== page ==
The world of text marketing is just like any other industry. It has its own specific terminology, objectives, and capabilities. Virtually anyone can use our software, but some of the most successful marketers are the ones who understand all the tools available to them!
To help you build a foundational understanding, we’ll break down some of these niche terms.
Text Marketing Glossary
SMS: Which is short for “Short Message Service.” SMS is the global protocol for sending and receiving text messages. Colloquially speaking, an “SMS message” is just another way of saying a “text.”
Campaign: A text message sent out to 2+ subscribers at once utilizing text marketing software.
MMS: Short for “Multimedia Messaging Service.” MMS marketing is similar to SMS marketing, but MMS messages have a longer character limit, and you can enhance them with photos, gifs, audio files, and video files as well.
Text Alerts: Also known as a text “blast”, this is an effective marketing tactic aimed at reaching multiple people simultaneously. Platforms like SimpleTexting allow you send up to thousands of texts at once with a text alert.
Keyword: A keyword is a word or phrase a user texts in order to interact with a text marketing campaign. Most of the time, the keyword is used to join a campaign, but keywords can have other uses, that we’ll see later in this section.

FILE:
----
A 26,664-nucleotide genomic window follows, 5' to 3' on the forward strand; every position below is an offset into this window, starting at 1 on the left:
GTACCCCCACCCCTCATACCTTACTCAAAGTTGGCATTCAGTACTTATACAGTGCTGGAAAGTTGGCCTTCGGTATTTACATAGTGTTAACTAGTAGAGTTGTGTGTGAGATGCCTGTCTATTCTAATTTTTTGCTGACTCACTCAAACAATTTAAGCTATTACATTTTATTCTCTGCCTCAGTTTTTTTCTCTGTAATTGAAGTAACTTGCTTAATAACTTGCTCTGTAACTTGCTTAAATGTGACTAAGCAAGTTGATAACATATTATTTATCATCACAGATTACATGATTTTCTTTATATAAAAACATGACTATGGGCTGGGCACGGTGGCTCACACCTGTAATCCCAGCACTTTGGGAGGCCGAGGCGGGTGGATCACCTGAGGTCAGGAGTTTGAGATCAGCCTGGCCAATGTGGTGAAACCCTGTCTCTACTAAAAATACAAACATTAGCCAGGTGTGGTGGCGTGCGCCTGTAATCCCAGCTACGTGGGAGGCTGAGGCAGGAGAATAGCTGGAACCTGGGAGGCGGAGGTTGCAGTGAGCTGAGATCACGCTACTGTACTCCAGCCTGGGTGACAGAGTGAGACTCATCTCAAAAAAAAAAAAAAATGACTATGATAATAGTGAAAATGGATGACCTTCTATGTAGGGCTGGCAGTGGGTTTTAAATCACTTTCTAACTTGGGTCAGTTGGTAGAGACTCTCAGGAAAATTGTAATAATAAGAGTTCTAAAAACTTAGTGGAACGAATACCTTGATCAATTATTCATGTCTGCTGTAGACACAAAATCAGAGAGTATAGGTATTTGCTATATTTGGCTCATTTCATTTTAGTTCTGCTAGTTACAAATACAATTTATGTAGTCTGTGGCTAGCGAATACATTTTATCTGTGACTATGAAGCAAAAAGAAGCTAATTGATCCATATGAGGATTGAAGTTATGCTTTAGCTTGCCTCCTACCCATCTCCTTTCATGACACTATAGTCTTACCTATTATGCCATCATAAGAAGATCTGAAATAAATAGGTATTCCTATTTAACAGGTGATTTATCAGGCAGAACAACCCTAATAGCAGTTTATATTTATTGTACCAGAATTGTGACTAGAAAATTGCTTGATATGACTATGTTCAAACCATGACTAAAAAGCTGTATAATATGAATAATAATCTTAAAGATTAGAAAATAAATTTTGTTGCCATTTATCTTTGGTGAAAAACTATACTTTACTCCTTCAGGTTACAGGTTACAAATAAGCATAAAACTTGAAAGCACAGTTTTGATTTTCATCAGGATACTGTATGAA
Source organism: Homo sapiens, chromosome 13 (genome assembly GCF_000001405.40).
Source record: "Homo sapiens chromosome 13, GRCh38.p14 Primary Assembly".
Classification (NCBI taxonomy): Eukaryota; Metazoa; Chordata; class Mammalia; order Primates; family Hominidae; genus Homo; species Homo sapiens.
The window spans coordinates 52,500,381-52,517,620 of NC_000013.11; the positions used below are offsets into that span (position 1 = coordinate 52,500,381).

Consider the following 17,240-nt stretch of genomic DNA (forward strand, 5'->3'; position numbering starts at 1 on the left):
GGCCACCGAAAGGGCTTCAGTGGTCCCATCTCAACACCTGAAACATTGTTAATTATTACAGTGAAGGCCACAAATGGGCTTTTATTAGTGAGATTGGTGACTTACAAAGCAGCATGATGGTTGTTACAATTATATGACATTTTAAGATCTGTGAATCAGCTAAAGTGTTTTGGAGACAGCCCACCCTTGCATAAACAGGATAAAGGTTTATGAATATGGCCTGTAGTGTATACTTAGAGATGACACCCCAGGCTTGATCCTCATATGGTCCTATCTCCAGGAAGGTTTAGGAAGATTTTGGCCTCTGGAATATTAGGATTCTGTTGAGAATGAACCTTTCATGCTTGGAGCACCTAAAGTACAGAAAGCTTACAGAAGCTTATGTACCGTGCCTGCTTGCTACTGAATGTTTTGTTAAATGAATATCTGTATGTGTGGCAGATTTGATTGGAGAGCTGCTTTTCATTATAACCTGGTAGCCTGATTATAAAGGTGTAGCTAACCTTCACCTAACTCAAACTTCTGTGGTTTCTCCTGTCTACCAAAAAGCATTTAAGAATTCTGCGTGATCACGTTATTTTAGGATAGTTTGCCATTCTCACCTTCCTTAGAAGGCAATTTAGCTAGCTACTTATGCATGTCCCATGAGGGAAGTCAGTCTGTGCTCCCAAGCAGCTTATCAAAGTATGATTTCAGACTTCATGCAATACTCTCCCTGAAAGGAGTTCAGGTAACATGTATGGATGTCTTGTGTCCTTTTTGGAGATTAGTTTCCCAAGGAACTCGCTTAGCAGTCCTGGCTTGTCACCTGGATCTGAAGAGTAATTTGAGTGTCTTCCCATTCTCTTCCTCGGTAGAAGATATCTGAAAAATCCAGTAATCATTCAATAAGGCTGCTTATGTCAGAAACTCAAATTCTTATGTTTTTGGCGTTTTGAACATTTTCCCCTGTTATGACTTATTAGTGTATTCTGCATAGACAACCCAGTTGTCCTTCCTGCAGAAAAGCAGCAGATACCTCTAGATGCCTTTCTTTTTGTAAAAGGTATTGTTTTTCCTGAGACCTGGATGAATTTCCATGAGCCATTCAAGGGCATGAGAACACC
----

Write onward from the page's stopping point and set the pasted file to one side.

Opt-In Confirmation: The first text message a subscriber receives upon opting in to receive text messages from a business. The message confirms the subscription, reiterates the business’ identity, anticipates message frequency and the fact that message and data rates may apply, and directions on how to opt out. SimpleTexting takes care of confirmation messages for you automatically.
Opt-Out: This refers to the action of unsubscribing from a business’ text messages.
Character: Form of measurement for how much text is included in a typed message, like a text. Characters include letters, numbers, spaces, punctuation marks, emojis, and any other symbol available on a keyboard.
Short Code: A 5 or 6-digit phone number that a user sends messages to in order to join or interact with a text marketing campaign. One short code can serve many different purposes, but it’s also possible to reserve a dedicated or vanity short code for your businesses exclusive use.
SMS Character Limit: The maximum amount of characters allowed in a single text message. The typical character limit for an SMS message is 160 characters. However, MMS messages with SimpleTexting have a character limit up to 1600 characters.
Virtual SMS: Think of this as a virtual phone number. Folks can’t call it like a landline, but the number can both send and receive text messages for your business (all without incurring international charges).